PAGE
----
The connectivity of pets can even include non-pet owners, as people feel safer in pet-owning neighbourhoods. Hence, pets can enable a sense of communal belonging identified as increasing longevity.

The role pets play in mental health (as compared to physical health) may be where the strongest connection to individual longevity lies. There is an established link between heart disease and mental unwellness.

Improving mental wellbeing (often through social enhancements) may be key in extending life expectancy, especially for population groups vulnerable to poor social connectedness. These groups often have lower life expectancy.

People with long-term mental illness, autism, and the homeless report their pets as providing nonjudgmental, simpler relationships than those with humans.

Older people report pets reducing loneliness and social isolation. Pets may improve vulnerable people's interaction with others either directly (improving social skills), or their social catalyst role can override social prejudice.

Why we need to take pets and health seriously

In acknowledging people's connection to their pets, we save lives. In disasters, people die staying with, returning to, and trying to save pets. Disaster management planning is increasingly responding to and harnessing this reality, preventing deaths.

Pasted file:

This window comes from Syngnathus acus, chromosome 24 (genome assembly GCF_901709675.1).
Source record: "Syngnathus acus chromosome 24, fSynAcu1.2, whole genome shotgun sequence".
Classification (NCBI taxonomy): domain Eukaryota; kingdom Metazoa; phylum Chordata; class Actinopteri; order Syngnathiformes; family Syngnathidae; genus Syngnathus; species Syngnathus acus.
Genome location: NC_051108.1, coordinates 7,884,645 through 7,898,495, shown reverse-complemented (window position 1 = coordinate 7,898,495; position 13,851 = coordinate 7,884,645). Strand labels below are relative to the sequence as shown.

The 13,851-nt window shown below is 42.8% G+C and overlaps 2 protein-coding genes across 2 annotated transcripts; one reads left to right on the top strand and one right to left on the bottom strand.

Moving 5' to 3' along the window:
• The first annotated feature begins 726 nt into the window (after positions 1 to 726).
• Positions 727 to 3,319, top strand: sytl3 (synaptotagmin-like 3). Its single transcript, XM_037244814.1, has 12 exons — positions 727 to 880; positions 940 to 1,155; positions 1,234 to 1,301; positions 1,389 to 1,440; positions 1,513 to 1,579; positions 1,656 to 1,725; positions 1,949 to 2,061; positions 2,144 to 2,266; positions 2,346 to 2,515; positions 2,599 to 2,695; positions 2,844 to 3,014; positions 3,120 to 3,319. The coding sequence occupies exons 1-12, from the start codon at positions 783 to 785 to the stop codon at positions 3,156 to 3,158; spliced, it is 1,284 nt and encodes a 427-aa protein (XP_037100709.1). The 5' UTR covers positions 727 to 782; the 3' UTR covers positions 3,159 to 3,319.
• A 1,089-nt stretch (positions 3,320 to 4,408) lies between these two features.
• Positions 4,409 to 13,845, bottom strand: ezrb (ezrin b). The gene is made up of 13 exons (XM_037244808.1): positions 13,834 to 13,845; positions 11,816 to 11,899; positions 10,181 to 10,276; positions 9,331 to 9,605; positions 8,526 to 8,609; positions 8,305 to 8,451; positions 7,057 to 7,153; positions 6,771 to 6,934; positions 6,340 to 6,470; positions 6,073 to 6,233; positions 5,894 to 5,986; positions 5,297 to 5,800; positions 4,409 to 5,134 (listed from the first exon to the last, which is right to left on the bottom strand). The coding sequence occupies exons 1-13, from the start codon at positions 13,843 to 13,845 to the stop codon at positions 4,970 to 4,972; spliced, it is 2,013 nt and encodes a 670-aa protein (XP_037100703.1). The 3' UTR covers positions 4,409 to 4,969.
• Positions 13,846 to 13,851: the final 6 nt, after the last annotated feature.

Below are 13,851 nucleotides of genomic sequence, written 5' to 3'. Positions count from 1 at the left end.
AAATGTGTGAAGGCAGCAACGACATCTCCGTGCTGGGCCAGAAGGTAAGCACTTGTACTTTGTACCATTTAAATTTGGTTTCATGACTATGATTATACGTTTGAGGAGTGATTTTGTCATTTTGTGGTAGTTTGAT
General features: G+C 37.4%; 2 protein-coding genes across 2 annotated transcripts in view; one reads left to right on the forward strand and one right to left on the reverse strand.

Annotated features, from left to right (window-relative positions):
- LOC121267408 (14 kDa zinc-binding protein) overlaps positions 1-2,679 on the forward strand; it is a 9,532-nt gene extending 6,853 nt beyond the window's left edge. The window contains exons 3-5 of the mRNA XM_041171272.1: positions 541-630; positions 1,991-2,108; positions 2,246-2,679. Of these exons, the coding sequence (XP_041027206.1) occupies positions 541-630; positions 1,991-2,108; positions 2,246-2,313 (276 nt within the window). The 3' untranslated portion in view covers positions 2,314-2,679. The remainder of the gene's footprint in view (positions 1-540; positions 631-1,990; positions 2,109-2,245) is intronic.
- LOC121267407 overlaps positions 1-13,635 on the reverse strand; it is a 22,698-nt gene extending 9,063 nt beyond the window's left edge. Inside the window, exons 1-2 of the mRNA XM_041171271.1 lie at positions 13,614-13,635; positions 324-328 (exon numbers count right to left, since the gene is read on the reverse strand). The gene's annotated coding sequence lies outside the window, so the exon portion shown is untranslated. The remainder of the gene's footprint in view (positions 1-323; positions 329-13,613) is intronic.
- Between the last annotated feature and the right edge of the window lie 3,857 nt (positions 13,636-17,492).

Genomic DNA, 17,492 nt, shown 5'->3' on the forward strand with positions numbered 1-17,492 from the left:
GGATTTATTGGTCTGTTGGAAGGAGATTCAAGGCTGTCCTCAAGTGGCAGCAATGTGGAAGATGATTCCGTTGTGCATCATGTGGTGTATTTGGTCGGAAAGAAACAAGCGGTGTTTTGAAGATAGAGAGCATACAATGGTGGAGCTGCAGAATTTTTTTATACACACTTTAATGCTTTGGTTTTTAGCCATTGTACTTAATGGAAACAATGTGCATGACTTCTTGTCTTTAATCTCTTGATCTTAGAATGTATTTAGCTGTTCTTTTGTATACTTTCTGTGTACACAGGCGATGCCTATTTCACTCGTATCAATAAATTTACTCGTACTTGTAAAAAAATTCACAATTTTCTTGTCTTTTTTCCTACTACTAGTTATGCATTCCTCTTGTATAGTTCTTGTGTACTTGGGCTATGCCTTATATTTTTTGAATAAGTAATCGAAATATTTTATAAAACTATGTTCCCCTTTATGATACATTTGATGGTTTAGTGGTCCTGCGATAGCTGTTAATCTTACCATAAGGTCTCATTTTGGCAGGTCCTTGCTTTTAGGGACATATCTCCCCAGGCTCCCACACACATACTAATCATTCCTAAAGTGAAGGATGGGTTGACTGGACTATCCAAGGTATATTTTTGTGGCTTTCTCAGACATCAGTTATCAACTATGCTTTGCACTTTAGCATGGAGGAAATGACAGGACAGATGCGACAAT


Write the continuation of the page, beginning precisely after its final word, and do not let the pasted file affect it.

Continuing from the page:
It's also being recognised women stay with violent partners for fear of what will happen to pets. Pet-friendly escape options can save lives.

Public policies that support , especially in vulnerable groups, have health-promoting outcomes.

It's important to remember animals are not "things" – they are living, breathing others. Simplistic understandings ("one pat of a pet per day") risk endangering animals (overlooking their needs; abuse), and some humans (phobias, allergies).

But for the millions of people who choose to have pets, often seeing them as family, increasing longevity is not the point. They add richness, creating lives worth living (longer) for.

Explore further: Your pets can't put your aging on 'paws'

Related Stories

Your pets can't put your aging on 'paws'

December 14, 2017
(HealthDay)—In a finding that's sure to ruffle some fur and feathers, scientists report that having a pet doesn't fend off age-related declines in physical or mental health.

Children get more satisfaction from relationships with their pets than with siblings

January 26, 2017
Children get more satisfaction from relationships with their pets than with their brothers or sisters, according to new research from the University of Cambridge. Children also appear to get on even better with their animal ...

Pets offer valuable support for owners with mental health problems